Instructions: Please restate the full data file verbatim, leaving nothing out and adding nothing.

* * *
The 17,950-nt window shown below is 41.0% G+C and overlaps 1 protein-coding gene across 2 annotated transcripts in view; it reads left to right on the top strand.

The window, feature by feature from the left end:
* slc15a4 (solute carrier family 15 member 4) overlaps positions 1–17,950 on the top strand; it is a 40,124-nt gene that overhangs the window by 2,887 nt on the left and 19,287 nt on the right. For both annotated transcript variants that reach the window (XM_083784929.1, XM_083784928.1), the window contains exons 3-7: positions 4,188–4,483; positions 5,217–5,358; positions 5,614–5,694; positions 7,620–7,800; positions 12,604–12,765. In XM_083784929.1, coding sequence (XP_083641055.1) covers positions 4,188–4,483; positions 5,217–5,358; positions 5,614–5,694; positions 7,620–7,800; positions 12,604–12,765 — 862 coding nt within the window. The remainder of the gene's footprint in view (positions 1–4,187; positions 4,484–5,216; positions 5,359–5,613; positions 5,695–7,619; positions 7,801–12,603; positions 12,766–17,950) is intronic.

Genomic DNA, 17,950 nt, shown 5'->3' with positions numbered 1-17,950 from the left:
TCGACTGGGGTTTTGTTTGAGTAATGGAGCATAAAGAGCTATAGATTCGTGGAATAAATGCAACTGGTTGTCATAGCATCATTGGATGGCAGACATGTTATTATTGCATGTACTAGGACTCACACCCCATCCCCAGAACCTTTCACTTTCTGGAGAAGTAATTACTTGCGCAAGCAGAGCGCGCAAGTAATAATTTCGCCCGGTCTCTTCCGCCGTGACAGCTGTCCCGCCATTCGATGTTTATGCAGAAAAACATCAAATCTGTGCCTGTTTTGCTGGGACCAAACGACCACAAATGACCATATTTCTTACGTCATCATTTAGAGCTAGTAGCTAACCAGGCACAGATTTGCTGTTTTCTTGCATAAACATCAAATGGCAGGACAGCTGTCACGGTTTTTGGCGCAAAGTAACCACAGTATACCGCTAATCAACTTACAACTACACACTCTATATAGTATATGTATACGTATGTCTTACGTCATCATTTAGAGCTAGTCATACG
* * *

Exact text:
The 17,950-nt window shown below is 41.0% G+C and overlaps 1 protein-coding gene across 2 annotated transcripts in view; it reads left to right on the top strand.

The window, feature by feature from the left end:
* slc15a4 (solute carrier family 15 member 4) overlaps positions 1–17,950 on the top strand; it is a 40,124-nt gene that overhangs the window by 2,887 nt on the left and 19,287 nt on the right. For both annotated transcript variants that reach the window (XM_083784929.1, XM_083784928.1), the window contains exons 3-7: positions 4,188–4,483; positions 5,217–5,358; positions 5,614–5,694; positions 7,620–7,800; positions 12,604–12,765. In XM_083784929.1, coding sequence (XP_083641055.1) covers positions 4,188–4,483; positions 5,217–5,358; positions 5,614–5,694; positions 7,620–7,800; positions 12,604–12,765 — 862 coding nt within the window. The remainder of the gene's footprint in view (positions 1–4,187; positions 4,484–5,216; positions 5,359–5,613; positions 5,695–7,619; positions 7,801–12,603; positions 12,766–17,950) is intronic.

Genomic DNA, 17,950 nt, shown 5'->3' with positions numbered 1-17,950 from the left:
TCGACTGGGGTTTTGTTTGAGTAATGGAGCATAAAGAGCTATAGATTCGTGGAATAAATGCAACTGGTTGTCATAGCATCATTGGATGGCAGACATGTTATTATTGCATGTACTAGGACTCACACCCCATCCCCAGAACCTTTCACTTTCTGGAGAAGTAATTACTTGCGCAAGCAGAGCGCGCAAGTAATAATTTCGCCCGGTCTCTTCCGCCGTGACAGCTGTCCCGCCATTCGATGTTTATGCAGAAAAACATCAAATCTGTGCCTGTTTTGCTGGGACCAAACGACCACAAATGACCATATTTCTTACGTCATCATTTAGAGCTAGTAGCTAACCAGGCACAGATTTGCTGTTTTCTTGCATAAACATCAAATGGCAGGACAGCTGTCACGGTTTTTGGCGCAAAGTAACCACAGTATACCGCTAATCAACTTACAACTACACACTCTATATAGTATATGTATACGTATGTCTTACGTCATCATTTAGAGCTAGTCATACG